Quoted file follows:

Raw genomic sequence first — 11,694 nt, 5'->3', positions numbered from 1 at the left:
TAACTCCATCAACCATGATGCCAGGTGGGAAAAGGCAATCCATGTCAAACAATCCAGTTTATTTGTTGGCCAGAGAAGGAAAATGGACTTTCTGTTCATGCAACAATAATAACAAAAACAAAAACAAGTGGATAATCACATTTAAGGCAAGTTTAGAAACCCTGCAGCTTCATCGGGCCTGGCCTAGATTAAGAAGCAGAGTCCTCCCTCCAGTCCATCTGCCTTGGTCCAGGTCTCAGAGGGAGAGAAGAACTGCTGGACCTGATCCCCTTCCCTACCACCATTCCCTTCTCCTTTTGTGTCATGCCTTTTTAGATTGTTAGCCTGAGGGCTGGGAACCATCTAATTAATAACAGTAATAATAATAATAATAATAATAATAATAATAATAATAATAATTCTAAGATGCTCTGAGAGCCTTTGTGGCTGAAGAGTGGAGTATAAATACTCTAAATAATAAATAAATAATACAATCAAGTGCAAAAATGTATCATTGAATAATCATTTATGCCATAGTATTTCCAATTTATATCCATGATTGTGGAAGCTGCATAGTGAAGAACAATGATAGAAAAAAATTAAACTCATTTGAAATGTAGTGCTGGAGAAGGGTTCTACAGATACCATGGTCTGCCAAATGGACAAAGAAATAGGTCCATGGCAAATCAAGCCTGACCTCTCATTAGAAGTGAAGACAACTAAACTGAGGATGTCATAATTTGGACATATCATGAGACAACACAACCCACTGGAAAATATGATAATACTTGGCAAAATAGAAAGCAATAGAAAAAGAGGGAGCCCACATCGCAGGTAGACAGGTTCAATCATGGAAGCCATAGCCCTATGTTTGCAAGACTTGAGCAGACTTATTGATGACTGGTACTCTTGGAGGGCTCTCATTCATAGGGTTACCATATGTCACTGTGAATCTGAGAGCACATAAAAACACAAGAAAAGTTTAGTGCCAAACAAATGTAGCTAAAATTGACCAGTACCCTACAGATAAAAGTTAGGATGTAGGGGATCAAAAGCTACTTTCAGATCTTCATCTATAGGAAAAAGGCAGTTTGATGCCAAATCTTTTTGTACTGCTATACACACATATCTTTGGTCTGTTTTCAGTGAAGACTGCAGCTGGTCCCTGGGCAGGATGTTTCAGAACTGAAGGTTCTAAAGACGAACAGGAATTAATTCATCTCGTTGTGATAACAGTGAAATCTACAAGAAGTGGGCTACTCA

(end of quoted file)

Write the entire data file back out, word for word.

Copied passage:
Raw genomic sequence first — 11,694 nt, 5'->3', positions numbered from 1 at the left:
TAACTCCATCAACCATGATGCCAGGTGGGAAAAGGCAATCCATGTCAAACAATCCAGTTTATTTGTTGGCCAGAGAAGGAAAATGGACTTTCTGTTCATGCAACAATAATAACAAAAACAAAAACAAGTGGATAATCACATTTAAGGCAAGTTTAGAAACCCTGCAGCTTCATCGGGCCTGGCCTAGATTAAGAAGCAGAGTCCTCCCTCCAGTCCATCTGCCTTGGTCCAGGTCTCAGAGGGAGAGAAGAACTGCTGGACCTGATCCCCTTCCCTACCACCATTCCCTTCTCCTTTTGTGTCATGCCTTTTTAGATTGTTAGCCTGAGGGCTGGGAACCATCTAATTAATAACAGTAATAATAATAATAATAATAATAATAATAATAATAATAATAATTCTAAGATGCTCTGAGAGCCTTTGTGGCTGAAGAGTGGAGTATAAATACTCTAAATAATAAATAAATAATACAATCAAGTGCAAAAATGTATCATTGAATAATCATTTATGCCATAGTATTTCCAATTTATATCCATGATTGTGGAAGCTGCATAGTGAAGAACAATGATAGAAAAAAATTAAACTCATTTGAAATGTAGTGCTGGAGAAGGGTTCTACAGATACCATGGTCTGCCAAATGGACAAAGAAATAGGTCCATGGCAAATCAAGCCTGACCTCTCATTAGAAGTGAAGACAACTAAACTGAGGATGTCATAATTTGGACATATCATGAGACAACACAACCCACTGGAAAATATGATAATACTTGGCAAAATAGAAAGCAATAGAAAAAGAGGGAGCCCACATCGCAGGTAGACAGGTTCAATCATGGAAGCCATAGCCCTATGTTTGCAAGACTTGAGCAGACTTATTGATGACTGGTACTCTTGGAGGGCTCTCATTCATAGGGTTACCATATGTCACTGTGAATCTGAGAGCACATAAAAACACAAGAAAAGTTTAGTGCCAAACAAATGTAGCTAAAATTGACCAGTACCCTACAGATAAAAGTTAGGATGTAGGGGATCAAAAGCTACTTTCAGATCTTCATCTATAGGAAAAAGGCAGTTTGATGCCAAATCTTTTTGTACTGCTATACACACATATCTTTGGTCTGTTTTCAGTGAAGACTGCAGCTGGTCCCTGGGCAGGATGTTTCAGAACTGAAGGTTCTAAAGACGAACAGGAATTAATTCATCTCGTTGTGATAACAGTGAAATCTACAAGAAGTGGGCTACTCA